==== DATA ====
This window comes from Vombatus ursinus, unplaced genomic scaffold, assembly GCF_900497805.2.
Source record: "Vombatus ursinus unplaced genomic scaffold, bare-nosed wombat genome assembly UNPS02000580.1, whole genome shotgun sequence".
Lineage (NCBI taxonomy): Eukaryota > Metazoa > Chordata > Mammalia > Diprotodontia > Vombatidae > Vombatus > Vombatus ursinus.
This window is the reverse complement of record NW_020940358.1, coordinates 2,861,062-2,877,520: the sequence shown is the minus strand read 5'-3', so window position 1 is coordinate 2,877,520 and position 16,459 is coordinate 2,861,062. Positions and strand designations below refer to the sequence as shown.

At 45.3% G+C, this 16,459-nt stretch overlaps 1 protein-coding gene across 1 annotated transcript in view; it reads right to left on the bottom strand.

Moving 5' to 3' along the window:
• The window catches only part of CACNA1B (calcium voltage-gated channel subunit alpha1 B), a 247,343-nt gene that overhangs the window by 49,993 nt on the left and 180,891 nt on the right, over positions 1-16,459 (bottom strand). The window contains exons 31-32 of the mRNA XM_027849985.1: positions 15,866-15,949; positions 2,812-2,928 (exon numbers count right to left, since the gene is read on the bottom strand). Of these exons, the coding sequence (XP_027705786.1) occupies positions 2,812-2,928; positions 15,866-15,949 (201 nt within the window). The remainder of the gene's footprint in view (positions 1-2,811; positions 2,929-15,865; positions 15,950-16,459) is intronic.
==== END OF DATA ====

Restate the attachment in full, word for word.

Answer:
This window comes from Vombatus ursinus, unplaced genomic scaffold, assembly GCF_900497805.2.
Source record: "Vombatus ursinus unplaced genomic scaffold, bare-nosed wombat genome assembly UNPS02000580.1, whole genome shotgun sequence".
Lineage (NCBI taxonomy): Eukaryota > Metazoa > Chordata > Mammalia > Diprotodontia > Vombatidae > Vombatus > Vombatus ursinus.
This window is the reverse complement of record NW_020940358.1, coordinates 2,861,062-2,877,520: the sequence shown is the minus strand read 5'-3', so window position 1 is coordinate 2,877,520 and position 16,459 is coordinate 2,861,062. Positions and strand designations below refer to the sequence as shown.

At 45.3% G+C, this 16,459-nt stretch overlaps 1 protein-coding gene across 1 annotated transcript in view; it reads right to left on the bottom strand.

Moving 5' to 3' along the window:
• The window catches only part of CACNA1B (calcium voltage-gated channel subunit alpha1 B), a 247,343-nt gene that overhangs the window by 49,993 nt on the left and 180,891 nt on the right, over positions 1-16,459 (bottom strand). The window contains exons 31-32 of the mRNA XM_027849985.1: positions 15,866-15,949; positions 2,812-2,928 (exon numbers count right to left, since the gene is read on the bottom strand). Of these exons, the coding sequence (XP_027705786.1) occupies positions 2,812-2,928; positions 15,866-15,949 (201 nt within the window). The remainder of the gene's footprint in view (positions 1-2,811; positions 2,929-15,865; positions 15,950-16,459) is intronic.